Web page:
The Yankees’ Problems Go Far Beyond One Fractured Ankle and a Blown Call

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So Nick Swisher’s gregariousness—long an irritant to opponents—is no longer charming to the home fans when he’s 4 for 26, lost a ball in the lights in right field, and they’re looking for someone, anyone to blame for Derek Jeter’s ankle injury no matter how ludicrous the shifting of responsibility is? Swisher is surprised and “hurt” by the fans heckling and booing him?

Indicative of the need for vast chunks of the fanbase to awaken to an unexpected and unforeseen reality, Swisher is the case study of how things truly are for the Yankees when the “magic” disappears or decides to shift its allegiance to another venue.

The search for reasons that there were blocks empty seats at Yankee Stadium for playoff games is a bunch of noise. No one can pinpoint exactly why it’s happening in spite of Randy Levine’s complaints or baseless theories. It could mean anything. In a poor economic climate, fans may not have the money to purchase the seats, pay for the parking, indulge in the concessions. It could be that some have become so accustomed to the Yankees being in the playoffs every year that it’s lost its specialness and they’re paying scant attention to the how and are making the unsaid statement of, “Let me know when the World Series starts.”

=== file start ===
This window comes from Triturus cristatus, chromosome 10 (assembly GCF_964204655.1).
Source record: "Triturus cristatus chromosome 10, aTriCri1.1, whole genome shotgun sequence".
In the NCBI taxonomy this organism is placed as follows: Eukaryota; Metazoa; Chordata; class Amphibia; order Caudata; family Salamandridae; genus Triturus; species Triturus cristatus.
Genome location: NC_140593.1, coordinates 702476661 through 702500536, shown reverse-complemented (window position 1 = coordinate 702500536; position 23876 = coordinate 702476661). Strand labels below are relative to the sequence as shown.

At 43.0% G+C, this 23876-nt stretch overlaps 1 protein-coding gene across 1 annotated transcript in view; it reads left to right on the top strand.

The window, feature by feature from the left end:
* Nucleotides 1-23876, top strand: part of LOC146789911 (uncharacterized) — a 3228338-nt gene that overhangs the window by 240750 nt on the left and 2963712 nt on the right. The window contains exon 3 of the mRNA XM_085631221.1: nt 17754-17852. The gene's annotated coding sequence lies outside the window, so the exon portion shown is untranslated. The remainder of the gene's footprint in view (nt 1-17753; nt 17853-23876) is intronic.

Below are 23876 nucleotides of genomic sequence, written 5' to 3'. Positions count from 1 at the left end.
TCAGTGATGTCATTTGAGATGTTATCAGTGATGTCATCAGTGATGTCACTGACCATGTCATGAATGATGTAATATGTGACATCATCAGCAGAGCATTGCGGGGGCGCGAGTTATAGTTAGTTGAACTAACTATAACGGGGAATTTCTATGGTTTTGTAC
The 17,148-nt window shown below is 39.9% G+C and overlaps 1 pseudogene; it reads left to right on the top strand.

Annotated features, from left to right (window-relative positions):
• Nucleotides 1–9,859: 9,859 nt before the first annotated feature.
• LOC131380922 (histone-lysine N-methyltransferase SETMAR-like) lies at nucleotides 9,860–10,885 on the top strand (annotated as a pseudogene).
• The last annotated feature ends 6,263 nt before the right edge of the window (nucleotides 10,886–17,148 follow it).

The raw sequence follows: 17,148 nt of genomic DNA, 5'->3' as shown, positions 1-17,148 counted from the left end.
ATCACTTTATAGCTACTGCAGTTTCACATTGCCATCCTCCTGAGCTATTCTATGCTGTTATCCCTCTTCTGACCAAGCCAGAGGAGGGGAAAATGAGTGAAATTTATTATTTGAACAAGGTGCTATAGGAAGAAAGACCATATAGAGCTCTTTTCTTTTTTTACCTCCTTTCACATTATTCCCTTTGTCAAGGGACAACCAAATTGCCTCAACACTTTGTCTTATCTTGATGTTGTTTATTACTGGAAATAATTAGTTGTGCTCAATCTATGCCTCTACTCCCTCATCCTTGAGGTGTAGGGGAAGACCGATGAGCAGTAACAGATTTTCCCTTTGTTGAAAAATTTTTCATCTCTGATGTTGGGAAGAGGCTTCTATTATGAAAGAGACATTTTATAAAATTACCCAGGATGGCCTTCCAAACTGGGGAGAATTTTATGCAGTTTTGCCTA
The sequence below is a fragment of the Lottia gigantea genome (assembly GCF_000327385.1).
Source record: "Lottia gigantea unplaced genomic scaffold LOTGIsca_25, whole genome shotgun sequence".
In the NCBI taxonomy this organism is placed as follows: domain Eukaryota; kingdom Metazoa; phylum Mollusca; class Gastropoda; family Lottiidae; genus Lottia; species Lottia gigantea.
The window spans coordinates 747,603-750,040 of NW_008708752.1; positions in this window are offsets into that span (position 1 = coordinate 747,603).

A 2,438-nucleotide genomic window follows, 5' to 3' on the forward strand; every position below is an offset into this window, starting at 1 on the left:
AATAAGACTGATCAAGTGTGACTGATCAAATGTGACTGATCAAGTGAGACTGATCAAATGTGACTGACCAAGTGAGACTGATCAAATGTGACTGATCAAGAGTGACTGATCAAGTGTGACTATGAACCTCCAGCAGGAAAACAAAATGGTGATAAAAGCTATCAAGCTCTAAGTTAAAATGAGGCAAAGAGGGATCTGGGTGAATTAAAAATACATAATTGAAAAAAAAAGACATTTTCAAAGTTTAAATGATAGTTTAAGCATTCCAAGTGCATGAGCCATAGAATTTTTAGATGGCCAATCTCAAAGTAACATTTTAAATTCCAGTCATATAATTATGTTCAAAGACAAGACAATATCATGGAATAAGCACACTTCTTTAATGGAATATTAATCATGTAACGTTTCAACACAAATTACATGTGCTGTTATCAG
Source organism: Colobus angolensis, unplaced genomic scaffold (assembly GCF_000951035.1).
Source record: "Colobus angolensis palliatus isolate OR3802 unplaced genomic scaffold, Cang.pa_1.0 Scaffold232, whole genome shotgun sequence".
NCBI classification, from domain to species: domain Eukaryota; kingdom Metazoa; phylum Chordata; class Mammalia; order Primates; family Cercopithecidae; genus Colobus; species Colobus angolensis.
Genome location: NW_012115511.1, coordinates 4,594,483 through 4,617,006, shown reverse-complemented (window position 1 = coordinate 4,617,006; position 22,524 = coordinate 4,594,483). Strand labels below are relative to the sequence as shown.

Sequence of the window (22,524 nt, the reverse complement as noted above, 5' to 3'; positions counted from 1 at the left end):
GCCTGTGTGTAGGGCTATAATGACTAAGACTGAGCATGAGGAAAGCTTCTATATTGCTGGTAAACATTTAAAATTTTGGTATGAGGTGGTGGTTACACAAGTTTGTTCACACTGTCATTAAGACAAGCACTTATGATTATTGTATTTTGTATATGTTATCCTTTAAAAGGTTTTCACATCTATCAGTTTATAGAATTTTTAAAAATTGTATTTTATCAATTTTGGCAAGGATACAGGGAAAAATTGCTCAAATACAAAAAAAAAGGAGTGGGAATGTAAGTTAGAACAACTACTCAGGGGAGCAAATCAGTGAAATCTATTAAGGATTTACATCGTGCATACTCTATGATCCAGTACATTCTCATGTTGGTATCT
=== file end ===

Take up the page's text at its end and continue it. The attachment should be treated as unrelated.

The World Series will start on October 24th and the Yankees still have time to be a participant. But barring a miraculous turnaround, they will instead be cleaning out their lockers while it’s going on. Some, like Swisher, will be doing it for the final time as a Yankee.

You can’t have it both ways. You can’t call for instant replay when it negatively influences you, but laugh heartily and say smugly, “Them’s the breaks!” when Joe Mauer hits a ball that was clearly fair and was called foul; or when Jeffrey Maier has become a folk hero and part of the “Yankees lore” when he interferes with a Jeter home run ball that wasn’t and may have turned the entire 1996 ALCS in the Yankees’ favor and been the catalyst for their dynasty. Jeter, after that game, was asked what he would say to the young Maier and with the remnants of his antiquated fade haircut still in place and in the formative years of being a Yankees’ hero, he said, “Attaboy!!!” with undisguised glee at the Yankees winning in a similarly unfair fashion as they’re complaining about losing now. Except the Mauer and Maier calls changed the games entirely and the blown call on Omar Infante was only made because Infante made a mistake rounding the base and that the subsequent Yankees’ pitchers couldn’t record one out to make the point moot.